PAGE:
It’s fair to say I took some convincing. Granted, J is a maths graduate and they do love a spreadsheet. I felt I probably wouldn’t win a technical argument as he would spout formulas at me until I shut up. I tend to be the boring, sensible person in a group, so I took up a devil’s advocate role and argued against every possible justification he could have for wanting to spend money this way. To be fair to him, the boy did good – he managed to come back reasonably convincingly in all cases!

When push came to shove, whilst I like to believe that as a married couple we make decisions together and he wouldn’t have done it without my blessing, J was intending to spend his own savings on the plane, so I wouldn’t have had much negotiating power even if I had truly wanted to argue. Fortunately for him, a much larger part of me was beginning to get enormously excited about the prospect of him owning a plane.

That plane was ‘YC, a 1986 TB-10. Despite being older than both of us, she had been beautifully looked after and maintained and flown by her loving owner over a number of years.

Johannes fell in love instantly, and I have since that day had to accept my lot as the other woman in his life. In spite of my initial reservations, I quickly came to love her too – she is a very capable, reliable little aircraft and has taken us to some absolutely amazing places that we never could have experienced without her.

Her range is about 6hrs, or 730 nautical miles in the right weather. With reserves and with winds on our side, we could get further. The longest flight we have done to date is from Lausanne, Switzerland (LSGL) back to Biggin Hill (EGKB), which took us 4hrs 10mins. We landed with comfortable reserves but quite keen for the loo, so I’m not sure we would do a much longer leg without a fuel/toilet stop!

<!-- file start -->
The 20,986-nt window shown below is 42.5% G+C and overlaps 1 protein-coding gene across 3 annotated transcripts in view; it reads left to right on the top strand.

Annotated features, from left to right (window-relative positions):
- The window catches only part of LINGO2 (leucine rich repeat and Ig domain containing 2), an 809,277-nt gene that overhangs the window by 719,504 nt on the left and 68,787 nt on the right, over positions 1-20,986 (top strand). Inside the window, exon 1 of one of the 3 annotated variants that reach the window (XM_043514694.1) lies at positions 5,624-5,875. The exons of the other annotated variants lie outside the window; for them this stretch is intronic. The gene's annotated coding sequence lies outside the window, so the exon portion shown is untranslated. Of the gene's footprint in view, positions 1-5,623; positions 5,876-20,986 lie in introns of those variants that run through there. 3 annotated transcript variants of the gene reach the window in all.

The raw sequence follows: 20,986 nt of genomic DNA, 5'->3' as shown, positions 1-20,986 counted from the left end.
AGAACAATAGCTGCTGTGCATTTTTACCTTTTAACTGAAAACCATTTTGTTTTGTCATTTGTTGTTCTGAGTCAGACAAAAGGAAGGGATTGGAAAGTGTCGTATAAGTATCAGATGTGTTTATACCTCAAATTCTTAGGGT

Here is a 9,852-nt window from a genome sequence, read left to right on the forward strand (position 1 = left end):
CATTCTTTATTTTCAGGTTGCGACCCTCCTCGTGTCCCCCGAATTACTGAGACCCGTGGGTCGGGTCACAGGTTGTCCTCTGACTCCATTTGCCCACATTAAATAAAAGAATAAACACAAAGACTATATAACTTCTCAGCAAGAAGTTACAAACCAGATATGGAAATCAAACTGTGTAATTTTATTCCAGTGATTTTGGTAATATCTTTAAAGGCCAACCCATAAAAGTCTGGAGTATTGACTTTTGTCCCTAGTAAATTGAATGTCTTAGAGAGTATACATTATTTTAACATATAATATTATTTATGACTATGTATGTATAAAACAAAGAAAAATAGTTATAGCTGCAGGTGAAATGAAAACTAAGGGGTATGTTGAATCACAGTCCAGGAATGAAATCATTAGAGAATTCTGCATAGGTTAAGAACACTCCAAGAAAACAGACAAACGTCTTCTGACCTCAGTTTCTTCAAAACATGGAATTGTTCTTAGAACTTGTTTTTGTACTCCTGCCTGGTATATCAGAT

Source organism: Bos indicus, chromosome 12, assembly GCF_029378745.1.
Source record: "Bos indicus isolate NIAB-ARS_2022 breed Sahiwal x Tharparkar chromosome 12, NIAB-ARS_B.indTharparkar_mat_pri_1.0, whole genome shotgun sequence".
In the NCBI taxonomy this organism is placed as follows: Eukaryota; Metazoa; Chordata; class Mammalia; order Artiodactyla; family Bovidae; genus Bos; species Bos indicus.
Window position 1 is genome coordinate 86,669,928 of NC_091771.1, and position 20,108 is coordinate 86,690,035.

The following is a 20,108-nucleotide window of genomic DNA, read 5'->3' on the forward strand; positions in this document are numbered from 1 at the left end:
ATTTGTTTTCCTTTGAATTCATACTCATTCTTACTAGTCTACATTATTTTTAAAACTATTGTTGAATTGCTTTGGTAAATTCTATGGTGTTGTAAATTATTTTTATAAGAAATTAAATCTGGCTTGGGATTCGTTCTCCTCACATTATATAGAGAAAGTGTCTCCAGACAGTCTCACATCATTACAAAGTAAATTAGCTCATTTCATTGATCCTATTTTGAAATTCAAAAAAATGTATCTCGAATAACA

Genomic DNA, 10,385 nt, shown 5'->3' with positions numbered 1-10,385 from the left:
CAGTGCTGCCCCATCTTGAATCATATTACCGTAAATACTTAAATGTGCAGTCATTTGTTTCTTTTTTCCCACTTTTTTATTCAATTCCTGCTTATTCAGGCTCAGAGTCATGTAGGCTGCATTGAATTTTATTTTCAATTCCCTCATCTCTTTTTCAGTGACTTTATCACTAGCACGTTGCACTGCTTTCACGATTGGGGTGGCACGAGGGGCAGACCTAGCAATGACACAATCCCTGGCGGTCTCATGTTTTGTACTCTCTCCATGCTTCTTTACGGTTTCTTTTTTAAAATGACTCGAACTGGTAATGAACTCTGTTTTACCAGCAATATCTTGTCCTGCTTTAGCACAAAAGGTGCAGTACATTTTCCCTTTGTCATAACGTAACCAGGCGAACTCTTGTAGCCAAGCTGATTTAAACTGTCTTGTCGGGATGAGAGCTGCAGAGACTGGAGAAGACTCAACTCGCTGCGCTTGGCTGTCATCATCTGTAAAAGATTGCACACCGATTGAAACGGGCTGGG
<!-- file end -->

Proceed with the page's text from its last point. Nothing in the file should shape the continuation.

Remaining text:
'YC chilling in the Scillies
‘YC chilling in the Scillies

About ‘YC:

  • Type: Socata TB-10 (TOBA)
  • Age: 29 (first flew 1986, although some of the inner workings have been replaced multiple times since then, the airframe and paint is original)
  • MTOW: 1,150kgs (Maximum Take-Off Weight – heaviest the plane is allowed to be when departing, often used to calculate your landing fee at a destination, presumably because heavier planes will do more damage to their runways?!)
  • Range: approx. 6hrs, or 730 nautical miles
  • Seats: 4 (although 3 people + luggage is the max we can take on longer journeys)
  • Fuel: AvGas
  • Cruising speed: (ground speed of course depends on the headwind!) 115 knots true

UPDATE: After we moved to Scotland in early 2017 and found ourselves commuting regularly up and down the country, with some sadness we decided to swap our beloved ‘YC for a Mooney M20K 231 (turbo-Mooney), which could cope better with the headwinds and other weather that the Scottish winter (and summer, as a matter of fact!) tends to entail. Looking forward to a new chapter and getting to know a new plane, but ‘YC will always be our first. We flew her for 6 years and almost 700hrs between us.

Happy flying!

Em x

Flying post-PPL: When ‘YC joined our family